Voice over Internet Protocol (VoIP) has been in place for the past couple of decades. It has evolved from its original inception, having become something more commonplace and easier for everyone to access.
Though we often take VoIP for granted, it is still important to understand what VoIP is, what its purpose is, and how it is actually used.
What is VoIP?
To begin with, let’s take a look at what VoIP is. To put it simply, it is a way to take analog audio signals, such as we get from regular telephones, and changing them into digital data. Because the voice is no longer an analog transmission along a telephone line, it can be transmitted over an internet connection instead.
This changes the entire way that telecommunications worked when it came into being, allowing for fast connections, along great distances, without interruption or interference.
Skype is without a doubt one of the most recognized systems that used VoIP, allowing users to video chat or phone chat from anywhere in the world through its system. This form of free phone calling destroyed the difficulties often faced by long distance calls pretty quickly, so long as there is an internet connection on both ends of the conversation.
Who Uses it?
Thinking of video chats or voice chats, you might be wondering who actually uses a VoIP. The truth is, many if not most people with an internet connection. With the ease of communicating to loved ones, friends, or even business associates simply with responses in as close to real time as possible, VoIP is an excellent way to keep in touch. For businesses, being able to communicate with associates all over the world makes it far easier to conduct business with anyone that has a broadband connection.
On a more personal sense, grandparents can video chat with grandchildren who are out of town. Friends can keep in touch with distant friends in a more personal matter. Having the face-to-face communication available to anyone takes out the lack of personal nature that is associated with text messaging. Since it is free as well, there are no limits beyond having internet access.
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Single Unified Communications System
Beyond its use for phone calls, VoIP actually brought out a single, unified communications system. Not only is VoIP good for phone calls, but it also covers chat, text, and video calling. You can talk to anyone with an internet connection using a mic and a webcam in real time, as if you are in the same room together. It made it easier than ever to communicate with anyone, no matter how close or how far they are.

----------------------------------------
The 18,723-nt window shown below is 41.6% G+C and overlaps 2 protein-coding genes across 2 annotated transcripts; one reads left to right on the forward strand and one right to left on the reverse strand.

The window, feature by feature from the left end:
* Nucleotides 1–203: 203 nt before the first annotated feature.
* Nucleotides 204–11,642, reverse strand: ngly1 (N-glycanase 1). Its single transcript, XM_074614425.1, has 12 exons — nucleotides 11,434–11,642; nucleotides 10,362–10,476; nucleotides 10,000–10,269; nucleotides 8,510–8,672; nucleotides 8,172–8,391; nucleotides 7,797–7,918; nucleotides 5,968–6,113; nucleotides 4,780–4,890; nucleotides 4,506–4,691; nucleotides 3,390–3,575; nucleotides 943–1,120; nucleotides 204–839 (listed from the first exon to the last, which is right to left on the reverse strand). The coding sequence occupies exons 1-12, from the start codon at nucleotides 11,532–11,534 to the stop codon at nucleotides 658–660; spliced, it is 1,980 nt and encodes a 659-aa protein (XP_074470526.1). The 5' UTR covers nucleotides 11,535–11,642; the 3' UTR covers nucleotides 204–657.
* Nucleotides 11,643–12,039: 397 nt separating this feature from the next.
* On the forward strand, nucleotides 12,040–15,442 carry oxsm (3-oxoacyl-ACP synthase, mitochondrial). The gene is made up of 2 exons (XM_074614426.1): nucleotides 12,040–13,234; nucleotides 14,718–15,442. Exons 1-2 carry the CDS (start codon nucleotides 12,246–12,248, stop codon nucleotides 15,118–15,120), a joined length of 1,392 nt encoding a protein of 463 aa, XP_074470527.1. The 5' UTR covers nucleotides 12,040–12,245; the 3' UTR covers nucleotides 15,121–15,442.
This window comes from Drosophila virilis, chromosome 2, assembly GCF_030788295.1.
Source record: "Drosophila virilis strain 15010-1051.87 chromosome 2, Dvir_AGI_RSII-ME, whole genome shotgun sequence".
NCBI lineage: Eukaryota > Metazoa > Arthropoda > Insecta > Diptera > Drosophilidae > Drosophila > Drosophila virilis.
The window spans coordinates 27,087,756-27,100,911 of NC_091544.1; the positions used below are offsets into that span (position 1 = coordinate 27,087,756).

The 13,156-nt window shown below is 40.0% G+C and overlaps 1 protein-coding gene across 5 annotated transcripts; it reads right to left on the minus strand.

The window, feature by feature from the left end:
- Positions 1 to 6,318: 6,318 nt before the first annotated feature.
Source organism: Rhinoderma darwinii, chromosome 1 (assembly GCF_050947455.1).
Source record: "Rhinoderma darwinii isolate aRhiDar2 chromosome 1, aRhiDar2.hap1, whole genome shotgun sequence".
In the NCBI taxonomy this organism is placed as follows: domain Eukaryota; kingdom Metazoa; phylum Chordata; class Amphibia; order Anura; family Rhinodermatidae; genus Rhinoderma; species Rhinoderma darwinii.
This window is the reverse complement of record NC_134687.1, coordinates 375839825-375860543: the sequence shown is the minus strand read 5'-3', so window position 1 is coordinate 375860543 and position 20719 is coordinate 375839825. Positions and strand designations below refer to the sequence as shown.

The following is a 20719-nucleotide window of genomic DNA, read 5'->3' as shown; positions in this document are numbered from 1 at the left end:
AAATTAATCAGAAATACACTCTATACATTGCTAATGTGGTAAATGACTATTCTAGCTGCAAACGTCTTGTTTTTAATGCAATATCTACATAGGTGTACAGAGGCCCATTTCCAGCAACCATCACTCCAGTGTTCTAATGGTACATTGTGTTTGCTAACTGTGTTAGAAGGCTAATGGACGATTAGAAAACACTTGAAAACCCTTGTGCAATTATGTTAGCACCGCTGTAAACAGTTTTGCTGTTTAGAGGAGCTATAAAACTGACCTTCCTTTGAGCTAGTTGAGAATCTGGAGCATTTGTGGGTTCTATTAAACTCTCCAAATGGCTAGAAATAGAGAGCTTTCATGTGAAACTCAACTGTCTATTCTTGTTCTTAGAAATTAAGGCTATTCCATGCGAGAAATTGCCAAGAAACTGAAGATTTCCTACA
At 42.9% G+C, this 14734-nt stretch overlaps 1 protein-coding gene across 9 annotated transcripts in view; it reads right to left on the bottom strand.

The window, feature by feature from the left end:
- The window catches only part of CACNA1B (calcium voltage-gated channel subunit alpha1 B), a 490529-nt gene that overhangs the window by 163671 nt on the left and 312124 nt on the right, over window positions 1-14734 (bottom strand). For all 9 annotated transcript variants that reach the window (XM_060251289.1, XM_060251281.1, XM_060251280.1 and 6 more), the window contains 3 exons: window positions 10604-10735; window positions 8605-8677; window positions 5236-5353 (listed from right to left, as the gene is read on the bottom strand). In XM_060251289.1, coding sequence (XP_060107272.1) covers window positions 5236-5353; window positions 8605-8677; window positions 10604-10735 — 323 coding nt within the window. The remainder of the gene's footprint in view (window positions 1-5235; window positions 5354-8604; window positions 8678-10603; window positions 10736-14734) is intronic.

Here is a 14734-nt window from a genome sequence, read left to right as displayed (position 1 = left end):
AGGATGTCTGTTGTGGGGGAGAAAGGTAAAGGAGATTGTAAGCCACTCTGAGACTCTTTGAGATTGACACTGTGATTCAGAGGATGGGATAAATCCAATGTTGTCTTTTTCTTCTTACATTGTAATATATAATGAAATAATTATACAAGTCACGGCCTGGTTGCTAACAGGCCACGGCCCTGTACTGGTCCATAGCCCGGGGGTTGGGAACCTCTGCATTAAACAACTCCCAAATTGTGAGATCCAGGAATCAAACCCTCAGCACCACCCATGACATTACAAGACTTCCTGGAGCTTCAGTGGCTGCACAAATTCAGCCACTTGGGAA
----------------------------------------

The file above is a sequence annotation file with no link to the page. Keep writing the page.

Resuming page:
The platforms that allowed for this might have initially started with Skype, but it has gone much farther than that since then. Now, popular platforms like Facebook or even Apple utilize VoIP easily, making that standard of communication the norm rather than something that only worked for the industrious, business people, or world travelers.
How It Works
Looking at the technical side of VoIP, it works by using codecs to encapsulate the audio signal. It then sends it across your network’s IP protocol, putting it out into the web to be caught by the recipient’s IP protocol and then delivered to their network.
The speed of the connection and how much it is in real time depends greatly on the speed of each of the transmitters. If one side has a high speed connection and the other does not, you might be able to send it quickly, but the IP protocol on the otherwise will not be able to move it as quickly.
In some instances the voice or video might come across distorted to the recipient due to the way that it is compressed. Quality can be affected when one bandwidth is less than adequate than another. Even with the Real-Time Transport Protocol (RTP) in effect, it the distortion can make the audio tracks sound less clear than if a person was physically present.
VoIP has easily become the modern norm for distance communication, bringing in the humanity that was lost with text messaging. This form of communication will continue to improve and expand and is not going anywhere.